Here's How We Can Boost Youth Employment
WHY YOU SHOULD CARE
Millennials, the oldest of whom are pushing 40, still struggle with debt and lack of savings. It’s time we give America’s young people a leg up.
By Peter Edelman and David Jones and Ned Colin
Nearly 10 years into an economic recovery, young people in the United States are still struggling. Youth unemployment rates are double that of the prime-age U.S. population, and an estimated 4.6 million individuals ages 16-24 are neither in school nor working. Youth of color face disproportionately higher disconnection rates and additional barriers to school and career success. Young people are forced to navigate too many uncoordinated, underfunded systems — often on their own.
We’re not setting all young people up for success. This hurts them most of all, of course, but it also harms employers, who struggle to hire and retain needed workers in their communities — and this damages our national economy.
It’s time — long past time — for a new plan, one that truly guarantees quality education and real work opportunities to all young people, not just those who can afford it.
That’s why we are calling for the creation of a Youth Opportunity Guarantee that promises every young person, regardless of their background, three things — high school, postsecondary education and work — designed to maximize their opportunity for long-term career success. The guarantee would offer high-quality career technical education, work-based learning and college prep curriculum for high school–age students. It would also include a range of postsecondary options that are affordable, designed for completion and intended to lead into a good-quality offer of career training, service or employment after finishing school. These three components would intersect rather than occur separately and would be nested in a local framework that works collaboratively to weave the currently disjointed structure into one integrated system that serves all young people more successfully.
Success in the United States should not be determined by your zip code.
We need cohesive, integrated systems of education and employment. Tackling youth education and employment challenges requires a holistic approach that stretches both vertically, from the federal government down to the local level, and horizontally, to include cross-sector community collaboration. The point of the guarantee is not simply to improve the individual components of education and work, but to shift the entire process into something more collaborative. Without an integrated approach, we risk losing youth in the inevitable gaps.
What we are proposing is not merely aspirational. In communities across the country, serious solutions are being designed and implemented. New York City, which has the nation’s largest summer jobs program serving more than 70,000 youth, has expanded and is reworking its systems to connect students’ work experiences over multiple summers and align them with their in-school education. The goal is to provide young people — particularly those from low-income families — with a series of career awareness and work experiences during their high school years. Similarly, the LA Compact represents commitments from schools, employers, unions and community groups to offer greater career readiness opportunities for young people across Los Angeles.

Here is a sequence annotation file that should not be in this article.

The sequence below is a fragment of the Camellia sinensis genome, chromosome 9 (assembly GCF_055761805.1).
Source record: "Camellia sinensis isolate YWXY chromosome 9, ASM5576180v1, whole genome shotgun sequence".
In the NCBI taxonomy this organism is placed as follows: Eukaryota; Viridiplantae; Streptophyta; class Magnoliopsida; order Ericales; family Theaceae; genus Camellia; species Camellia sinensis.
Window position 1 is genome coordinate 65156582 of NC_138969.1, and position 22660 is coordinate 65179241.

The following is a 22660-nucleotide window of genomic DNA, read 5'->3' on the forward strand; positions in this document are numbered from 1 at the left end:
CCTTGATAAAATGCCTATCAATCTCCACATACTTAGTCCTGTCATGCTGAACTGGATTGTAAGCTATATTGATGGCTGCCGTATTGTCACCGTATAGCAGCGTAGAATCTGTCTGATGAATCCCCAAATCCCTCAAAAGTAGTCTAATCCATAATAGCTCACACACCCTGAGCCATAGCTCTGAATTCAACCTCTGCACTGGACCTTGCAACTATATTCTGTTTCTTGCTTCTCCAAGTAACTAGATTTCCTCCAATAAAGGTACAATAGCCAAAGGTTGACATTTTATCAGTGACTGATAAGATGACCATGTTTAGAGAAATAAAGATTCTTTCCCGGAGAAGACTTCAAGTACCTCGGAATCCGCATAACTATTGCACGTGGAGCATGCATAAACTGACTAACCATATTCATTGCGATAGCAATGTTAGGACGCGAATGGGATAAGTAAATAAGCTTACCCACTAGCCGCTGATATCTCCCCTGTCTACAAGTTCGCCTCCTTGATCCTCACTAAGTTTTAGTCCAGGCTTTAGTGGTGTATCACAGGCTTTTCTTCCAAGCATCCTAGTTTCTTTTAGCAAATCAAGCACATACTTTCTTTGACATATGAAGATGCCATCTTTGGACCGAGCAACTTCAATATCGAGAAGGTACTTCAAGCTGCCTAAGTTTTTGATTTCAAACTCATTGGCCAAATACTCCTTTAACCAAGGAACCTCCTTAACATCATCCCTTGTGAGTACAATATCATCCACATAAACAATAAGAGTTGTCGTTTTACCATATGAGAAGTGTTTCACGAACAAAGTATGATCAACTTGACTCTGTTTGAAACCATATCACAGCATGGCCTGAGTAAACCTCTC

Around the country, we have seen great progress in increasing the rates of young people who are graduating from high school and enrolling in college. But these steps are not translating into college completion and meaningful career preparation. Looking at this data, and the benefits that have accrued for young people in a new wave of career and technical education high schools, the Community Service Society of New York led a successful campaign to vastly increase the numbers of high school students who participate in paid internships and to connect that work to students’ school-year academic interests and projects. Those experiences not only build young people’s skills, but they also let them make much more informed choices about postsecondary education and training, offering the hope for better retention and success in college and jobs.
Successfully implementing the guarantee would require commitment across the community and across government, nonprofit and private sectors. At the local level, a “backbone” intermediary organization would coordinate the partnership, with governmental leadership from the mayor, county executive or tribal leadership. Key partners would include K-12 education, postsecondary institutions, employers and the workforce system, local government, unions, foundations, nonprofits, young leaders and other civic leaders. Together, first steps would be conducting a community assessment, collaboratively developing and implementing a strategy to achieve the guarantee, collecting and analyzing data and further expanding the partnership to maximize impact.
We know that youth from higher-income communities already enjoy opportunities to explore their interests and develop skills outside of high school, making them more likely to succeed when they take their next steps. But success in the United States should not be determined by your zip code. It should not be determined by the color of your skin or where your parents were born. All youth and young adults should be given a fair chance to achieve their educational and career dreams.
Our nation faces daunting challenges, from the climate crisis to extreme inequality and an aging population. With access to high-quality education, training, credentials and work experiences, all young people will have the opportunity to become the employees, entrepreneurs and leaders America desperately needs.
Peter Edelman is the faculty director of the Georgetown Center on Poverty and Inequality, and David Jones is the president and CEO of the Community Service Society of New York.